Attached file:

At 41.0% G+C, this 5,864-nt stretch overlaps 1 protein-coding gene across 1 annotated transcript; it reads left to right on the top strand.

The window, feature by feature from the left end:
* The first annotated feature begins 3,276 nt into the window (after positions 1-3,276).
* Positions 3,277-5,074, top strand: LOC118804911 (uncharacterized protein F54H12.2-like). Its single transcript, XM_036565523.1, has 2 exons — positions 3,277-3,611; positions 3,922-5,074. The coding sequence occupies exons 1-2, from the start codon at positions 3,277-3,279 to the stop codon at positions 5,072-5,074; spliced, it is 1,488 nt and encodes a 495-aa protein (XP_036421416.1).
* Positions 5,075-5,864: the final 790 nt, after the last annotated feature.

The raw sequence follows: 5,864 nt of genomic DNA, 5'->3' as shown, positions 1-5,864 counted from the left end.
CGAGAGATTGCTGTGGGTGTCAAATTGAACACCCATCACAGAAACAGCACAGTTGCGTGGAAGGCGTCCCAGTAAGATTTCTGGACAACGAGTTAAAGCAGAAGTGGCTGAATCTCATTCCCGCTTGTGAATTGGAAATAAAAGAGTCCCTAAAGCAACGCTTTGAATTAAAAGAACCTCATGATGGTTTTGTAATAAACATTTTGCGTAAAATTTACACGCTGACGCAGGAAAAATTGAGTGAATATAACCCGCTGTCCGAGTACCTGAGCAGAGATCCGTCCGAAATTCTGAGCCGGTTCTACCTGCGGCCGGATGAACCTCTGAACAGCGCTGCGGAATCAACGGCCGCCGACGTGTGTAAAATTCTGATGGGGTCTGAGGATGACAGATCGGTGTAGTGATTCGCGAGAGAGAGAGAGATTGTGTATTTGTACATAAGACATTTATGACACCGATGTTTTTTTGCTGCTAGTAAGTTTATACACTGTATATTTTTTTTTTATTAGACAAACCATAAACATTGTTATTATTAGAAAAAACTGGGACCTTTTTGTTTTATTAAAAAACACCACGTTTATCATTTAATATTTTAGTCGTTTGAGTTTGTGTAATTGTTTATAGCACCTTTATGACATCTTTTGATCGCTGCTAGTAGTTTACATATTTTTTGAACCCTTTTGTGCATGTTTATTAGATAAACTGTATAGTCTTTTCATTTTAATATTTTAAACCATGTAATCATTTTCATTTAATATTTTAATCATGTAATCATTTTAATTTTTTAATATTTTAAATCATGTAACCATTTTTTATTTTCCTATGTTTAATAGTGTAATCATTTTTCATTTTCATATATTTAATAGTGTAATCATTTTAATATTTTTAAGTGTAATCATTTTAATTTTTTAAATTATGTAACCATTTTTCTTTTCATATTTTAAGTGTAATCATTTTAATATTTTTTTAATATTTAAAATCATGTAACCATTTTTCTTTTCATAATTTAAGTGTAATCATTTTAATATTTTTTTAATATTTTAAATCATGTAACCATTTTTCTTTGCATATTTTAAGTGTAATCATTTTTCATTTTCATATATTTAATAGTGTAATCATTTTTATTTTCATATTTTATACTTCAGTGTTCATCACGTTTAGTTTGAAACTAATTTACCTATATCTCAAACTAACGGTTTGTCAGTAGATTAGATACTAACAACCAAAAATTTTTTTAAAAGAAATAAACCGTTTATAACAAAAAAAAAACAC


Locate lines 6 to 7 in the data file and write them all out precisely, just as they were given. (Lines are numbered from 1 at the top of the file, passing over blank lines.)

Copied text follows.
The raw sequence follows: 5,864 nt of genomic DNA, 5'->3' as shown, positions 1-5,864 counted from the left end.
CGAGAGATTGCTGTGGGTGTCAAATTGAACACCCATCACAGAAACAGCACAGTTGCGTGGAAGGCGTCCCAGTAAGATTTCTGGACAACGAGTTAAAGCAGAAGTGGCTGAATCTCATTCCCGCTTGTGAATTGGAAATAAAAGAGTCCCTAAAGCAACGCTTTGAATTAAAAGAACCTCATGATGGTTTTGTAATAAACATTTTGCGTAAAATTTACACGCTGACGCAGGAAAAATTGAGTGAATATAACCCGCTGTCCGAGTACCTGAGCAGAGATCCGTCCGAAATTCTGAGCCGGTTCTACCTGCGGCCGGATGAACCTCTGAACAGCGCTGCGGAATCAACGGCCGCCGACGTGTGTAAAATTCTGATGGGGTCTGAGGATGACAGATCGGTGTAGTGATTCGCGAGAGAGAGAGAGATTGTGTATTTGTACATAAGACATTTATGACACCGATGTTTTTTTGCTGCTAGTAAGTTTATACACTGTATATTTTTTTTTTATTAGACAAACCATAAACATTGTTATTATTAGAAAAAACTGGGACCTTTTTGTTTTATTAAAAAACACCACGTTTATCATTTAATATTTTAGTCGTTTGAGTTTGTGTAATTGTTTATAGCACCTTTATGACATCTTTTGATCGCTGCTAGTAGTTTACATATTTTTTGAACCCTTTTGTGCATGTTTATTAGATAAACTGTATAGTCTTTTCATTTTAATATTTTAAACCATGTAATCATTTTCATTTAATATTTTAATCATGTAATCATTTTAATTTTTTAATATTTTAAATCATGTAACCATTTTTTATTTTCCTATGTTTAATAGTGTAATCATTTTTCATTTTCATATATTTAATAGTGTAATCATTTTAATATTTTTAAGTGTAATCATTTTAATTTTTTAAATTATGTAACCATTTTTCTTTTCATATTTTAAGTGTAATCATTTTAATATTTTTTTAATATTTAAAATCATGTAACCATTTTTCTTTTCATAATTTAAGTGTAATCATTTTAATATTTTTTTAATATTTTAAATCATGTAACCATTTTTCTTTGCATATTTTAAGTGTAATCATTTTTCATTTTCATATATTTAATAGTGTAATCATTTTTATTTTCATATTTTATACTTCAGTGTTCATCACGTTTAGTTTGAAACTAATTTACCTATATCTCAAACTAACGGTTTGTCAGTAGATTAGATACTAACAACCAAAAATTTTTTTAAAAGAAATAAACCGTTTATAACAAAAAAAAAACAC